"You could add to the sum of the world's knowledge, and tell stories, and make a living doing it. Phew! Throw me into that briar patch!"
As a boy growing up in Wisconsin, Stephen Ambrose planned to follow in his father's footsteps as a small-town doctor; he entered the University of Wisconsin as a pre-med student, but his first day in American History class changed his life. He changed his major to history and never looked back. His first book sold fewer than a thousand copies, but it caught the eye of former President Dwight Eisenhower, who invited Ambrose to write an authorized biography.
Ambrose's multi-volume lives of presidents Eisenhower and Nixon, along with works on the opening of the American West, and on the experience of common soldiers in World War II, made him one of America's most respected historians. He saw two of his books top the best-seller lists simultaneously: Undaunted Courage, the definitive tale of the Lewis and Clark expedition, and Citizen Soldiers, an account of the European front in World War II, told from the point of view of the American GI.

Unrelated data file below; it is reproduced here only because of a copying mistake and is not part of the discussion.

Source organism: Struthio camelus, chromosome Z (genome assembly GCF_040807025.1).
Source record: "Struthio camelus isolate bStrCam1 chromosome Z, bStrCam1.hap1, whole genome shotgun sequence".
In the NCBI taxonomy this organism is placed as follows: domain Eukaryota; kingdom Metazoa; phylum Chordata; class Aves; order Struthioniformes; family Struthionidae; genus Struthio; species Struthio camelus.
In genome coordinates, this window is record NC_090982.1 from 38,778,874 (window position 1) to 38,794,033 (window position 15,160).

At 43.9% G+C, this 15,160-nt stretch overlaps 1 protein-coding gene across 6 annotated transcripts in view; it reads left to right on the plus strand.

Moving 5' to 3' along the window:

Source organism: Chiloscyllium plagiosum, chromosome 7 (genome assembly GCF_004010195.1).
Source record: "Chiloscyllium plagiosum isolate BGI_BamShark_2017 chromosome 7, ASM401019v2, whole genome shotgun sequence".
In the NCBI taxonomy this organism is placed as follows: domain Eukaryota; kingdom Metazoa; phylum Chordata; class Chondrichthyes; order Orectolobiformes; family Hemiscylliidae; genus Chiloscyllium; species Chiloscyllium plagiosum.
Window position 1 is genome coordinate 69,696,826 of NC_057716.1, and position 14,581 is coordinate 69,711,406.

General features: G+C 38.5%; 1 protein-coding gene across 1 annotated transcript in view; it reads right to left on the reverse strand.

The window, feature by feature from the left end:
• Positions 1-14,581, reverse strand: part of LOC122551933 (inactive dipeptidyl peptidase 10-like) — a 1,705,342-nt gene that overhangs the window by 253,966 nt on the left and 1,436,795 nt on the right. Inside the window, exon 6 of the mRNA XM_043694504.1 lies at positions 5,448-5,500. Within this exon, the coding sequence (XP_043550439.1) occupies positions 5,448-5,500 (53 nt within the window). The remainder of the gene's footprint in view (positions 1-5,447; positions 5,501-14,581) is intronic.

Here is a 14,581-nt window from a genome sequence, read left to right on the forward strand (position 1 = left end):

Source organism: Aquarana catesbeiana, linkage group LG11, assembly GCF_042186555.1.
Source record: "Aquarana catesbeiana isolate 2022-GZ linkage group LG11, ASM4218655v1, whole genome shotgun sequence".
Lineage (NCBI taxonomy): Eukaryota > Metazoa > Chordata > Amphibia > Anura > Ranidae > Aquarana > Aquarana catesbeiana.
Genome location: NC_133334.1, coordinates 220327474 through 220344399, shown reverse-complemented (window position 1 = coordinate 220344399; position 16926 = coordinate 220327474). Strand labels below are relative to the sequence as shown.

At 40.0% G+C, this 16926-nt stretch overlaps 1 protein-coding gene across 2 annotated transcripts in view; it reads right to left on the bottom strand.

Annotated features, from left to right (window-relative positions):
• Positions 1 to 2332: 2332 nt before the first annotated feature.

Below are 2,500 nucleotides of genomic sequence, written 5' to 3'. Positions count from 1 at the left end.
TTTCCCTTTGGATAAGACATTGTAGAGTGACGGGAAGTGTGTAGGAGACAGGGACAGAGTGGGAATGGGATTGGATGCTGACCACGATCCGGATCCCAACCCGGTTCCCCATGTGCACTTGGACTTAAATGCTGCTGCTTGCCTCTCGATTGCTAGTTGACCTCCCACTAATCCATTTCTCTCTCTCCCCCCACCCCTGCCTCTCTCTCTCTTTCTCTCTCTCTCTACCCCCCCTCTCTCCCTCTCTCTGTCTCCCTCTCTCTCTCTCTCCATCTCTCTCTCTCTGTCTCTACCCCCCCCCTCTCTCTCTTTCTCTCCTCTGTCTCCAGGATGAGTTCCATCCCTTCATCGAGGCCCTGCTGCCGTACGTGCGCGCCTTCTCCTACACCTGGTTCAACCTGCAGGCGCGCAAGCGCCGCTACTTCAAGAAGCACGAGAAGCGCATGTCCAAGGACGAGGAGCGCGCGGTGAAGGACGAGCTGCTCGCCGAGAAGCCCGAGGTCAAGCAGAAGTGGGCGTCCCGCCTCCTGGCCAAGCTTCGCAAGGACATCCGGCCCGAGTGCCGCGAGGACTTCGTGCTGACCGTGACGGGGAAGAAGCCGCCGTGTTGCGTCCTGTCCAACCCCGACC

Although Stephen Ambrose wrote over 30 books, he was almost as well-known to the public for his appearances on television's political discussion programs, where he was frequently called upon to discuss the American presidency, the history of the American West and the legacy of the Second World War.